So we move on to ask ourselves a second question: “But what about SCOTUS appointments? Won’t that help?” I get why some people hold a flicker of hope that he just might appoint some judges that just might do something to reverse Roe. And I’m not in the habit of blowing out a man’s candle when it’s his desperate cling to light in a dark world. But, shoot. I just don’t see it. You’d have to estimate that Trump would keep his word and stay the course. Okay. That’s not really an estimate, is it? That’s more like blind wishful thinking when the man changes his mind more times than Beyonce changes concert outfits. And like Beyonce, this emperor isn’t wearing any clothes! But let’s say you did estimate some constancy from the man on SCOTUS appointments. Then you’d have to assume Trump would appoint judges who respect the Constitution. But why would we assume that when he doesn’t appear to even have read the dang on document or to respect it himself, when he doesn’t respect competent sitting judges if they have Mexican heritage, and doesn’t respect former POWs like John McCain or fallen soldiers like Mr. Khan who risk and give their lives protecting the U.S. and the Constitution? Friends, don’t buy your picante sauce from New York City!

Then there’s a third question: “So what is a pro-lifer or single-issue voter to do when they have no candidate and they take the present evil seriously?” Mr. Wilson thinks I should have remained in the quiet, detached position of abstaining as I did in previous elections. But I can’t help making estimates, otherwise known as calculated judgments, or to use a biblical phrase, “counting the costs.” Now it seems to me a great many of those who say #NeverTrumpNeverHillary are, in a sense, making worried estimates about preserving their own “innocence” in all of this. And it seems to me that they’re not only estimating the evil consequences that may come from voting, but also estimating their own righteousness for not voting. It’s that latter estimation that I find particularly problematic in this election—if we take seriously the notion that either vote ends in a set of evil outcomes. For we can’t wash our hands of the election and decree our own righteousness while standing by doing nothing as admitted evil makes its progress. I don’t think Jesus will be very impressed with any of the ways His people stand by while identifiable wrong advances. It wasn’t praised in the Pharisees and scribes, and I highly doubt it’ll be praised among evanjellyfish either. Doug mentioned “other strategies” we have. I think he’d better serve the church writing about those strategies, because they seem preciously few nowadays.

But if this is “a battle enjoined” as Wilson put it, then there aren’t going to be any “innocents,” beloved. Who can lift up clean hands if they see murder practiced apace and don’t at least try to slow it? You see, the estimates of this war include the lives of babies unborn—nearly 3 million in the next four years. But it also includes other costs we’re bound to face: further erosion of constitutional authority, deeper divisions along ethnic lines, a return to Neanderthal attitudes toward women, restrictions of religious liberties, curtailing of civil rights, and a host of others. Count all the costs. You’ll likely conclude you’re warring against a king’s army several times larger than your own. Offensive strikes will look silly and ill-conceived. You’re down to defense. So put out your best defenses. Do what you must to hold the line as best you can. Clearly we aren’t going to win the war with either candidate in the next four years. But can we limit or slow the damage? Is there a candidate against whom we have a stronger defense? I know that’s gradualist thinking, but Doug is a gradualist with slavery so he ought to be one with abortion, too.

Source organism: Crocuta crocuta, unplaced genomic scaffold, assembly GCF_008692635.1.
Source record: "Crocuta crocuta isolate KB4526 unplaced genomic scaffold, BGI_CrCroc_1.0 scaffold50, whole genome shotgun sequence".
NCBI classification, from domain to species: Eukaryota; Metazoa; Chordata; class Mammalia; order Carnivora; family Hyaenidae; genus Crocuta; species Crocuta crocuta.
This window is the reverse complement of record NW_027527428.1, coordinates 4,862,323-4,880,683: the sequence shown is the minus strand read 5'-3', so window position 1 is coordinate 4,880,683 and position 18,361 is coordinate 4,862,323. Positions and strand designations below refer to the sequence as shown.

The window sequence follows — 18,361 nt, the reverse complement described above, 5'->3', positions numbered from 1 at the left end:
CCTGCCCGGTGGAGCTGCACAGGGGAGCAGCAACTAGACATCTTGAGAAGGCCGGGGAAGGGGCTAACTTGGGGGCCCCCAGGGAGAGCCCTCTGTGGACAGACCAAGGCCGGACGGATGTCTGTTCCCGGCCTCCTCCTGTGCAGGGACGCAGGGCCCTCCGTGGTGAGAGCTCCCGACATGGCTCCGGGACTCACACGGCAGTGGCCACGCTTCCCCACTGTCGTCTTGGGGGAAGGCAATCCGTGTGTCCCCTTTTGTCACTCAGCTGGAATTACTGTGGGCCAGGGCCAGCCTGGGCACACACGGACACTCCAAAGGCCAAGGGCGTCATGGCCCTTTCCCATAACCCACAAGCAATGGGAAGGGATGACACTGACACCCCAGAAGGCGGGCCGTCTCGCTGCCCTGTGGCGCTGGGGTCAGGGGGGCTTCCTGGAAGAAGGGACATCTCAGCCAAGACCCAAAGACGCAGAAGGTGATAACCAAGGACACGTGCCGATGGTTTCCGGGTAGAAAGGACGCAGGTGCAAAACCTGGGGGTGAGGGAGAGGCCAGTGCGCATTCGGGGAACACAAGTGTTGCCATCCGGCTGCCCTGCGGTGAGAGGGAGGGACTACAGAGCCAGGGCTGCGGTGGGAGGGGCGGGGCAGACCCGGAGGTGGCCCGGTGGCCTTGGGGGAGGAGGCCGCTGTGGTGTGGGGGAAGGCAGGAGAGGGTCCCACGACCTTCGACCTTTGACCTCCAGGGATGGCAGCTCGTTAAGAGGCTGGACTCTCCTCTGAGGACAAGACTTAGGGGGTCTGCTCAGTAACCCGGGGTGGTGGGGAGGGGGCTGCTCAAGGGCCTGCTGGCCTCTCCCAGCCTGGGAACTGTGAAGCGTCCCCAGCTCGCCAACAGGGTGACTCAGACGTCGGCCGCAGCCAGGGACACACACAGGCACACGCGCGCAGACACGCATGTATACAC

It’s all really very simple. The oft cited “All that’s needed for evil to triumph is for good men to do nothing” is spot on. Doing nothing is not an option. So estimating becomes necessary. We must read the prospectus and decide, despite the fine print, whether we think past performance tells us anything about future results. And for my part, I’ve taken the rather pedestrian position that we know how to play defense with a conventional politician (Clinton), but we’ve never seen the likes of candidate Trump who blows hard where he wills and changes directions before his breath has stilled.

I think we can at least restrain evil in this election, even if we can’t positively foster the good. Those who would rather not dirty their hands and feign a position of innocence have to give an account for how they are trying to do at least that much—restraining what should be restrained even if they can’t altogether defeat it. If a person can’t do that, then they should probably ask the Lord to search their heart for ethical sinkholes.

As I’ve written elsewhere (see here, skip to the bottom if you like), knowing GOP and evangelical antipathy toward all things Clinton, and considering her utterly unoriginal, predictable, and conventional career, I estimate we can better oppose a “President Clinton” than a “President Trump,” who is impervious to counsel or correction, has the emotional stability of a 2-year-old, and eviscerates any claims to moral high ground for anyone who actively supports or endorses him.

And Then There’s Chicago

Now I really should end this post here, but there’s so much in Wilson’s critique that needs answering. And I shouldn’t end before making a brief comment on his use of Chicago and all the troubles there.

Doug, you really should consider going to Chicago and working on issues there. You seem to love evoking the carnage and suffering there, but I can’t find a place where you demonstrate much compassion and investment. The shame game you seem to be running is tired. The more you talk about it the more you seem to politicize it rather than offer anything. I know good people there who live and work in the community you so easily use as the poster community for Black dysfunction. Like the woman who just picked me up from the airport. Her family moved to Chicago when she was 10, probably on the tail end of the Great Migration. They’ve been in Christian ministry in that city for 30 years. They live, work, worship, and serve there with great concern for the community. I don’t think your comments help people like this sister and her husband one bit.

Of course, do as you wish. But my counsel would be leave it alone until you get over some tone deafness and can communicate some Christian empathy in the proper conversations.

Now I’ll Hush Up

So to conclude, we can no more live without making estimates than a fish can live without water. Indeed we swim in estimates—from how long our morning commute is likely to be, to how faithful a potential spouse is apt to behave, to whether it’s worth anyone’s time to read a blog. Indeed, walking by faith may just be the biggest estimate of all, and yet the Lord requires we do so, contra the assertion that lacking crystal balls means we should have none at all.